Glacier Bay National Park and Preserve was formed in 1980. Visitors can view tidewater glaciers and both brown and black bears at this 3.3 million acre park in Alaska. Children could visit the National Park website that provides outstanding etours, children’s activities, and even coloring sheets at: http://www.nps.gov/glba.
Denali National Park and Preserve was created in 1980. The six million acre park contains Mount McKinley, the highest mountain in North America at 20,320 feet. Children could visit the National Park website to see amazing panoramas and interactive activities at: http://www.nps.gov/dena. Denali is home to many kinds of animals. Children could research Denali and its inhabitants. Each child could make a postcard, featuring an animal, from the national park.
Alaska became the forty-ninth state of the United States in 1959. Alaska is by far the largest state, but only two states have less population. The state has experienced booms in furs, fishing, whaling, gold, and oil. Juneau is the state capital. Children can visit an Internet site at: Alaska. Idea: Children could research Alaska more and try to predict its next economic focus.
Exxon Valdez in 1989 spilled about 11 million gallons of crude oil into Prince William Sound, Alaska. The spill damaged 1,300 miles of shoreline and killed huge numbers of fish, seabirds, and marine mammals. Some species are still recovering.
Alaska was bought by the United States from Russia in 1867. The purchase was often originally called Seward’s Folly. William Seward, secretary of state, bought Alaska for $1,200,000. That averaged out to about two cents an acre. The 1898 Alaska gold rush was one of the first indicators that the United States had made a good bargain. Children could learn more at: Alaska.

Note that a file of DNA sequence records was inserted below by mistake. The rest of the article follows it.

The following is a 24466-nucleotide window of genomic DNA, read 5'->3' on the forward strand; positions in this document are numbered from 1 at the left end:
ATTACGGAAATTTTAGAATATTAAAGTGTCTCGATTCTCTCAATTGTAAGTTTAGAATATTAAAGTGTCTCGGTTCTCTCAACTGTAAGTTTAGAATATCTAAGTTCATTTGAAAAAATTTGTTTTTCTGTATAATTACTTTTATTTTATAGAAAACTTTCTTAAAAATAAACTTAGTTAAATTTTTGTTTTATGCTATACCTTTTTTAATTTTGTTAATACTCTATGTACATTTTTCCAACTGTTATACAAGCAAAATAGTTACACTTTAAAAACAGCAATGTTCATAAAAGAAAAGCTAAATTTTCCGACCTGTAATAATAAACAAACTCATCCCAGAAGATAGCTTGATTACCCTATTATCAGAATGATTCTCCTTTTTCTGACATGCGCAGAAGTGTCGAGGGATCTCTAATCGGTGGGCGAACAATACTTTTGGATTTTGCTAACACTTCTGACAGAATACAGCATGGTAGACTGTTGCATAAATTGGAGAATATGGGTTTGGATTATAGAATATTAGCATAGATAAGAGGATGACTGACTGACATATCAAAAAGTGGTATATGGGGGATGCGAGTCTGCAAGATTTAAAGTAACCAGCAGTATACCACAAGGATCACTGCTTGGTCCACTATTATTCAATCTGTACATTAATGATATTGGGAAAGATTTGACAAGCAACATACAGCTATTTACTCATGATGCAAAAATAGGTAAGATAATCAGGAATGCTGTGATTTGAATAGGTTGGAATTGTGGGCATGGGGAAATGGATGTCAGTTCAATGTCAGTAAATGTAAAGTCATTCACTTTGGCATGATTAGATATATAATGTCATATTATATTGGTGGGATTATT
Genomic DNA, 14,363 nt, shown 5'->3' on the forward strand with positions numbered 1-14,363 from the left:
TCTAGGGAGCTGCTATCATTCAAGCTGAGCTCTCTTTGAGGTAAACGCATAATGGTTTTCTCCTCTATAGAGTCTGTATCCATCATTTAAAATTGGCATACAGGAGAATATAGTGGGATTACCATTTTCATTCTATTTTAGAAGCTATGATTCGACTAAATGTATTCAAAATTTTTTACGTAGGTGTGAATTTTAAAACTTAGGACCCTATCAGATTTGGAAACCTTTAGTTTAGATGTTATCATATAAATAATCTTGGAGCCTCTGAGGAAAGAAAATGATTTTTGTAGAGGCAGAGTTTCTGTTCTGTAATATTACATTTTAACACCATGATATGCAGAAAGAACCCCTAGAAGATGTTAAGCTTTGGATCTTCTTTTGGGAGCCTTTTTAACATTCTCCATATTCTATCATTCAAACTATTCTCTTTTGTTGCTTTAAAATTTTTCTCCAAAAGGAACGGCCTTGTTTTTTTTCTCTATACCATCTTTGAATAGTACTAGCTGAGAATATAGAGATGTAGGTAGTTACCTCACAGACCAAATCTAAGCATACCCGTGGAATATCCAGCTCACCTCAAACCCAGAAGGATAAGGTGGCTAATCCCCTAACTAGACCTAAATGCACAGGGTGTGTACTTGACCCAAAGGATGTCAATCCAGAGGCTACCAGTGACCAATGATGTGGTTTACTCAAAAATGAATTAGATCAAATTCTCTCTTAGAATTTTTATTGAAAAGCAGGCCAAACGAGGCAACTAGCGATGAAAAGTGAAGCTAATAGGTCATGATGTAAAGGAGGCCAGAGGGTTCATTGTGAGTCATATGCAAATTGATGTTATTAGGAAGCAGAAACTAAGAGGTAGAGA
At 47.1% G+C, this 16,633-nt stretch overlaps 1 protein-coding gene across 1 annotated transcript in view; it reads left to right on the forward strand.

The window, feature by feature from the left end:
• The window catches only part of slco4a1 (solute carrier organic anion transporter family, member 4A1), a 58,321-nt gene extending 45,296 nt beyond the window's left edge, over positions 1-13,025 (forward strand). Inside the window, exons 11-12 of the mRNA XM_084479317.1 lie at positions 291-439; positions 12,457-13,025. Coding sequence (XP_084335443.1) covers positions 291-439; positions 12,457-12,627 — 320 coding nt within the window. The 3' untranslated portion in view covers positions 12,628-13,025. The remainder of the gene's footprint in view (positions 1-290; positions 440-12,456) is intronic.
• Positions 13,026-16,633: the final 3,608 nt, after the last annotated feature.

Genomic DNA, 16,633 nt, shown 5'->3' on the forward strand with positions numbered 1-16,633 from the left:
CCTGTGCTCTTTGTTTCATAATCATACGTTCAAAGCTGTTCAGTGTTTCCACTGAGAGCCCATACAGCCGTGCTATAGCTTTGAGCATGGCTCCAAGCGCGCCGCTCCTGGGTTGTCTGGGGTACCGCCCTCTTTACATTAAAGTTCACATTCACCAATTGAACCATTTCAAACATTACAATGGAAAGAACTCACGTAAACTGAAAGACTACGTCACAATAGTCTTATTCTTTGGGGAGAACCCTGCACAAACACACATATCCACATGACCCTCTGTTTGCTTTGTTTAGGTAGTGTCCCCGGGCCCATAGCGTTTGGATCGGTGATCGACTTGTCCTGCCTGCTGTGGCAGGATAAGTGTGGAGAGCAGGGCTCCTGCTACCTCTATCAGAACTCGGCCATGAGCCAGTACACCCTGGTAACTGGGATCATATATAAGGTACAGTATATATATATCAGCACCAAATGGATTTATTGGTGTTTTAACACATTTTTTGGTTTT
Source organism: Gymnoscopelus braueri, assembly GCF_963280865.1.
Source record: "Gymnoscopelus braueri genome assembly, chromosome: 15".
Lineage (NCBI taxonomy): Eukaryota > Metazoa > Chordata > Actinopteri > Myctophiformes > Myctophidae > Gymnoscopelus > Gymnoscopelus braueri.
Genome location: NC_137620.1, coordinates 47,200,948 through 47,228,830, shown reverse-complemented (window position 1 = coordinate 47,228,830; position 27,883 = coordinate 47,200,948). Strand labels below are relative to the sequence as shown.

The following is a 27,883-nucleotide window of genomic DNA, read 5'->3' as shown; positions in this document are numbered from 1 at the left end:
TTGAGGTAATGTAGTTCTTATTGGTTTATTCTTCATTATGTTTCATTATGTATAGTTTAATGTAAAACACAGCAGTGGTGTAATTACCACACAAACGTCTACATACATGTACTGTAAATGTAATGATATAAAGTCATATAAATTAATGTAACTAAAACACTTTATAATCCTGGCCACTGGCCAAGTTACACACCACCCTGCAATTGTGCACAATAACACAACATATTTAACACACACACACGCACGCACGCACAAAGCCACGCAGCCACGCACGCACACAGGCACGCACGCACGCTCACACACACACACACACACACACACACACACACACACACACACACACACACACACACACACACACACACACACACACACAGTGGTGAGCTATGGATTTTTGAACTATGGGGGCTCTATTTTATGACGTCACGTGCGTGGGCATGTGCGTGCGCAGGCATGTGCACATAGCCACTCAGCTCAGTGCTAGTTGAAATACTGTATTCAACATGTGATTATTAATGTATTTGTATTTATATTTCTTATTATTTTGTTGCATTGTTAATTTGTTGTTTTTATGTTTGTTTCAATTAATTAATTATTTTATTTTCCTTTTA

Trans-Alaska Pipeline System (TAPS) began pumping oil in 1977. Construction began in 1974 in response to the 1973 oil crisis and rising costs of petroleum. Children can learn more at: TAPS.
Bonanza Creek, Alaska, experienced a gold rush in 1896. When Skookum Jim, Dawson Charlie and others discovered gold in Rabbit Creek, the Klondike Gold Rush began. Around 100,000 people tried to travel to the area, but only about 30,000 actually completed the trip. Of that number only 4,000 prospectors found gold. In 1903 production started to decline, and about 1,250,000 pounds of gold were mined in the area. Idea: Children could read about the Klondike Gold Rush. What problems did the prospectors face? Children could learn more at the Klondike Gold Rush National Historical Park at: http://www.nps.gov/klgo/index.htm.
Tongass National Forest was created in the Alaksa panhandle in 1907. The largest national forest in the United States, the Tongass is comprised of 16,700,000 acres of temperate rain forest. The Tongass encompasses nineteen designated winderness areas. Children can learn more at: Tongass.